Smith, Stephen J, Zoe Lucas & Wayne T Stobo. 2003. Estimate of the Ipswich Sparrow population on Sable Island, Nova Scotia, in 1998, using a random-transect survey design. Canadian J of Zoology, 81(5): 771-779.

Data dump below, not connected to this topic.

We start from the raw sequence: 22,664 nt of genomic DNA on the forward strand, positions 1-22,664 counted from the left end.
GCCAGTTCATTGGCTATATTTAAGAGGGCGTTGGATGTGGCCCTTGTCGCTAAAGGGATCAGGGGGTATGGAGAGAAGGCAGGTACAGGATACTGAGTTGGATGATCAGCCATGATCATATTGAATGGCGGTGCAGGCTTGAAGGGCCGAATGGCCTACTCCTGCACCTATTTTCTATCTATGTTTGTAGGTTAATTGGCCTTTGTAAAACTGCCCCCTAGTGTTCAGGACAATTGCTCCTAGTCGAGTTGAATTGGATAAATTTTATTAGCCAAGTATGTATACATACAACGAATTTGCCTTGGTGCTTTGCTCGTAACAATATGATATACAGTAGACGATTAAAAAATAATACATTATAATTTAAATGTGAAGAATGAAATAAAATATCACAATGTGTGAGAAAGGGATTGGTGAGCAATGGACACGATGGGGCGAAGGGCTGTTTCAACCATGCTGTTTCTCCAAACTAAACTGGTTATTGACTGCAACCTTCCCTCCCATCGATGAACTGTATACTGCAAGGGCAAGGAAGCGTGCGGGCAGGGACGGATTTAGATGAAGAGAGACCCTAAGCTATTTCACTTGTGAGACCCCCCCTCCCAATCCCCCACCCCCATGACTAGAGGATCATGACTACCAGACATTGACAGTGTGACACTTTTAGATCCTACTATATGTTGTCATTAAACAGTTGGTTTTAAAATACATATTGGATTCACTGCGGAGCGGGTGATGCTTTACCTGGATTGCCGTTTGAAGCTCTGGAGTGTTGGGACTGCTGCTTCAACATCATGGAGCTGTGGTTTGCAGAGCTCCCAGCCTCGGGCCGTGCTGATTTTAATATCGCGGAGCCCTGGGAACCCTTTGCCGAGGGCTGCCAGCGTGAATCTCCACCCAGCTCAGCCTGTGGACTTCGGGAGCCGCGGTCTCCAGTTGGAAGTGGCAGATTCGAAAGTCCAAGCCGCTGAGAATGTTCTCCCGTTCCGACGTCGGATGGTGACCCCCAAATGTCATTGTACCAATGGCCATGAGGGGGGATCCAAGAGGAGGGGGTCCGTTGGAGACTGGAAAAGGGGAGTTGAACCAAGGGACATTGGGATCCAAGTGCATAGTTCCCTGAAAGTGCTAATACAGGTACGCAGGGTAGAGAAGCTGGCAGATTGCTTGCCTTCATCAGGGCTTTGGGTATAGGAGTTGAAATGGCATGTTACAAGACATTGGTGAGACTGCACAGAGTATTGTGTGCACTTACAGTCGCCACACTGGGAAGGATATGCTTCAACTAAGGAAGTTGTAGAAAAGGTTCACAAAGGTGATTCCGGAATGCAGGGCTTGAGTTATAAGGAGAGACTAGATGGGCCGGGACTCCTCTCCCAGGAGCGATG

Summary (AGH): Conserving any population requires regular monitoring, which in turn requires an accurate estimate of the population’s size, or at least a precise index of its relative abundance, which can then be compared from one year to the next. The Ipswich Sparrow population on Sable Island was censused nearly every year in the late 60s and early 70s, then more irregularly thereafter, so there is good information on its ups and downs that has been helpful in its conservation and understanding the role of harsh winters and mild summers in population regulation. These counts, however, were based on thorough searches of hand-picked areas judged to be representative of habitats on Sable Island, and thus were possibly biased and might not have changed together with changes across the island as a whole. To address these possible problems, a new census method was devised, in which observers walked across the island along north-south routes that were randomly selected within sections of the island that differed in their habitats. The random selection allowed an estimate of the precision of the count, which was impossible with the previous census method. The count estimated that 5960 + 555 individuals breed on Sable Island, an estimate nearly double any previous count.